Resting in the God Who Loves Me

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I fidget. I consider it more a vice than a virtue. As soon as I wake up my mind revs up its engines with all the tasks on my to-do list. Some nights I cannot get my mind to shut off. Quiet and stillness make me feel guilty; after all, there’s always something productive that I could do, and I won’t get those precious seconds back. So instead of resting in the stillness and quiet, I fidget.

I don’t really know, then, why I said yes to an invitation for my wife, Annie, and me to attend the Rhythms of Rest retreat at Lake Junaluska for a few days with several other Southeastern faculty/staff couples. Perhaps it was the fact that we had moved to Wake Forest just a few months before, and I was weeks into my first semester of teaching. We were understandably tired and needed the rest. However, “rest” in the retreat’s title did not necessarily mean “sleep.” Our leader, Pastor Larry Trotter of North Wake Church, explained that this would be a time to retreat in solitude with our Lord. We would rest in communion with him. We would have several hours of solitude with the Lord, followed by several hours as a couple alone with him, and concluding with several hours in a group sharing our testimonies of what we did and learned in those preceding hours.

How could I be so fidgety when the Most High wants me in his presence?

Quiet and stillness for several hours? Suddenly I became fidgety again. What would I do to fill up hours? How could I be still? I prayed for wisdom and for a quiet heart. I realized that I was approaching this in an absolutely wrong way. The goal was not for me to do something, but to be with someone, the Living God. In my first hours alone with him, I decided to be quiet. I did not say a word. I just sat in silence with him, recalling the words from the psalmist—

  • For God alone, O my soul, wait in silence; for my hope is from him.” (Psalm 62:5)

In the silence, the Lord worked on me. Why don’t I relish time with him? Why am I so quick to run to the next thing? As I continued that day and the other days, the Lord exposed me to my problem: I had depersonalized him in my mind and heart. I saw time with him more as another work project to complete than as communion with the Trinity. I lost the amazement that the Father made up his mind before the ages began to adopt me into his family (Ephesians 1:4-6). I lost the amazement that the Son “loved me and gave himself for me” (Galatians 2:20), that he is personally praying for me as he sits at the Father’s right hand (Romans 8:34). I lost the amazement that the Spirit is personally dwelling in me, actively transforming me into the glorious image of Christ (2 Corinthians 3:18). This Triune God has moved in heaven and earth throughout history so that we could enjoy fellowship forever, to the praise of his grace.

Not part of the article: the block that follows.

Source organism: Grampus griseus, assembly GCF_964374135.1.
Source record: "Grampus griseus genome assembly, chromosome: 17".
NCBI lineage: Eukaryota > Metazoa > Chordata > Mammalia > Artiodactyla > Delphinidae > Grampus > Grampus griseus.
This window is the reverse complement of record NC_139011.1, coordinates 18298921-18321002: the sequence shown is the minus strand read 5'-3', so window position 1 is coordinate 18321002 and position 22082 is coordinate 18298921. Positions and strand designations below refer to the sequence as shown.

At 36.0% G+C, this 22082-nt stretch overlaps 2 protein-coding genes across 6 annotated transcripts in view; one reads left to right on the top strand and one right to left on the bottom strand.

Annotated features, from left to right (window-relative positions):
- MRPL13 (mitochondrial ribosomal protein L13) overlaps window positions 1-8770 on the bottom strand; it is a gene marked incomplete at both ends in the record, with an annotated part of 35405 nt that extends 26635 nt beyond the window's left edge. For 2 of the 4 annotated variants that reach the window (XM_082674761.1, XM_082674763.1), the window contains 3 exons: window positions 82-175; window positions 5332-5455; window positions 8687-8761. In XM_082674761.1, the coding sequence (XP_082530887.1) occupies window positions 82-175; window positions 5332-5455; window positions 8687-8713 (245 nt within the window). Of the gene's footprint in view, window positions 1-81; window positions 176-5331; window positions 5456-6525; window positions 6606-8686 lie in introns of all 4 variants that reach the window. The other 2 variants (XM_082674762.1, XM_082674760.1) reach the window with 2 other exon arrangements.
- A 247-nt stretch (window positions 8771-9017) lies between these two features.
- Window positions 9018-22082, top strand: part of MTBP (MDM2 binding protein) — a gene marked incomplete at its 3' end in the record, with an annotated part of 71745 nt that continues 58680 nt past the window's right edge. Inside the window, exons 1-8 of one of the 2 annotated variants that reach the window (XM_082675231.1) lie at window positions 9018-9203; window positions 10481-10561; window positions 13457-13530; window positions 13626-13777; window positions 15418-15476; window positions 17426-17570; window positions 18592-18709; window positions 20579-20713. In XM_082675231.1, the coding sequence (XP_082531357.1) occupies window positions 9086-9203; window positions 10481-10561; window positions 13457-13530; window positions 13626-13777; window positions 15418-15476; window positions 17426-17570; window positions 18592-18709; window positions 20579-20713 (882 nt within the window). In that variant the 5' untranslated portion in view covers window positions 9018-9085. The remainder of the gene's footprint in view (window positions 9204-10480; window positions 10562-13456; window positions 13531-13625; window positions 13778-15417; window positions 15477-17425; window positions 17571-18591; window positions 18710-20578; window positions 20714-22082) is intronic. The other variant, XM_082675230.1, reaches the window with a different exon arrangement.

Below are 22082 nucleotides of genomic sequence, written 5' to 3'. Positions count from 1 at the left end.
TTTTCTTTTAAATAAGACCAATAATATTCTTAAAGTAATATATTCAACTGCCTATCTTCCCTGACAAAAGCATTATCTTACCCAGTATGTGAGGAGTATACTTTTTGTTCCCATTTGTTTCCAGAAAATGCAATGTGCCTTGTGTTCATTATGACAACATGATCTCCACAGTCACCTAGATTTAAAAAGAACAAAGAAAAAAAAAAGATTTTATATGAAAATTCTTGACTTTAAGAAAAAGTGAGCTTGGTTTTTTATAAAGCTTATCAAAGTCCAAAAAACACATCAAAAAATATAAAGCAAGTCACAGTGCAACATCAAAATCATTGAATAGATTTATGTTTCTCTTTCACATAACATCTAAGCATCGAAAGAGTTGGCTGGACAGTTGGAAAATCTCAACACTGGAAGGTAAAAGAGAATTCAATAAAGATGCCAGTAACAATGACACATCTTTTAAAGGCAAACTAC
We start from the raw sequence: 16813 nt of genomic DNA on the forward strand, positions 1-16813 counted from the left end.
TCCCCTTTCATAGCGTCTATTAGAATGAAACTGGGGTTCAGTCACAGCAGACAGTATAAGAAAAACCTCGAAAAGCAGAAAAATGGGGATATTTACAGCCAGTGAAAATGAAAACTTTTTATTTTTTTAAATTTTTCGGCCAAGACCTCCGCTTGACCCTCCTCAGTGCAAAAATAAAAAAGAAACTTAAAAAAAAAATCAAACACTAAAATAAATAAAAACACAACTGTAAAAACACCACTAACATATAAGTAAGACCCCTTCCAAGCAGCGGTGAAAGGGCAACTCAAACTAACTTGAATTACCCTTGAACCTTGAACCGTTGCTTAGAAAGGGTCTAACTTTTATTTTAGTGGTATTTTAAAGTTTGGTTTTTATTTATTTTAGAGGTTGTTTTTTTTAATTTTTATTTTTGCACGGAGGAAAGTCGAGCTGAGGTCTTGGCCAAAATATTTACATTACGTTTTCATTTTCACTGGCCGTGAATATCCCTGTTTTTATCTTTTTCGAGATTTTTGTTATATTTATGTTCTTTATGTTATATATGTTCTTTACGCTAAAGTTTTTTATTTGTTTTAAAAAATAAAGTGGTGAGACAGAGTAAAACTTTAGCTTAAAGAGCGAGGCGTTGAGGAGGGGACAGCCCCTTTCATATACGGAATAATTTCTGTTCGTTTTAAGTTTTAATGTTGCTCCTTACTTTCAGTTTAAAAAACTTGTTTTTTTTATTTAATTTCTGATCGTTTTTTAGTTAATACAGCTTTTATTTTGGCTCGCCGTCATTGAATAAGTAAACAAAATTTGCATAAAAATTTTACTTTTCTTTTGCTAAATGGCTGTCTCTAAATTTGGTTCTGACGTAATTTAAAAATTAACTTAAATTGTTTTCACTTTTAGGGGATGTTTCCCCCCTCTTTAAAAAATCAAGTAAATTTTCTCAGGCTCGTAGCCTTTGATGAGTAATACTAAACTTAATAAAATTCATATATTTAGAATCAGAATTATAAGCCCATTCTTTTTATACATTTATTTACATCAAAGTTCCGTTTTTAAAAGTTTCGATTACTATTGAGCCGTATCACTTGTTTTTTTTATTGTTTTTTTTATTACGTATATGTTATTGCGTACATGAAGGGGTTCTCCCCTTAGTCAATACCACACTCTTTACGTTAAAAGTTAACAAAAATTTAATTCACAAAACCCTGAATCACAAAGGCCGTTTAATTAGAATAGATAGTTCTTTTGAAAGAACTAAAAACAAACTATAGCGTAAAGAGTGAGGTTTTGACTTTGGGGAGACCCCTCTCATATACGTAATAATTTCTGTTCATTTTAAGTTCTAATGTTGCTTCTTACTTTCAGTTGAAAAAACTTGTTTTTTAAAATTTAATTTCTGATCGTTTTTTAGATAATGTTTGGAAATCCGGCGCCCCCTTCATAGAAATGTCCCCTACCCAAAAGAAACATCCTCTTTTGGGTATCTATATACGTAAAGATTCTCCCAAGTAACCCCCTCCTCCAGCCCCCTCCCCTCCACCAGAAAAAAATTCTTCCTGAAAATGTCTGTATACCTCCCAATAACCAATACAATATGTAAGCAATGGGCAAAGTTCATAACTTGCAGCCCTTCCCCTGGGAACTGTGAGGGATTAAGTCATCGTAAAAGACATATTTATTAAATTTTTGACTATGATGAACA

How could I be so fidgety when the Most High wants me in his presence? Why would I be so short with the One who would never leave nor forsake me? Why do I seemingly only draw near to him in case of emergency? The Lord had me quiet and still. There, at Lake Junaluska, the Lord personally got my attention.

One day, Annie and I walked up to a high point at the retreat, where a tall, white cross stood over the entire area. As we sat under the cross, I tried to take in the panoramic sight of the mountains and the lake when the Lord reminded me:

  • By awesome deeds you answer us with righteousness,
    O God of our salvation,
    the hope of all the ends of the earth
    and of the farthest seas;
    the one who by his strength established the mountains,
    being girded with might;
    who stills the roaring of the seas,
    the roaring of the waves,
    the tumult of the peoples,
    so that those who dwell at the ends of the earth are in awe at your signs.” (Psalm 65:5-8)

Indeed, as David sings, “Blessed is the one you choose and bring near, to dwell in your courts” (Psalm 65:4)! My Lord—the One who established these mighty mountains—has brought me near! He wants me close, not as a guest in his house, but as a son. But what about my sins? “When iniquities prevail against me, you atone for our transgressions” (Psalm 65:3). There under the cross I was brought to tears.

I’ve prioritized extended time with the Lord much more since then. He’s shaping my affections toward him. I rest in him, embracing the quiet and stillness. And, at least in my time with him, I no longer fidget.

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Ronjour Locke

Ronjour Locke is an Instructor of Preaching and Urban Ministry and Director for the Center for Preaching and Pastoral Leadership at Southeastern Baptist Theological Seminary. He is married to his wife, Annie, and they have four children.

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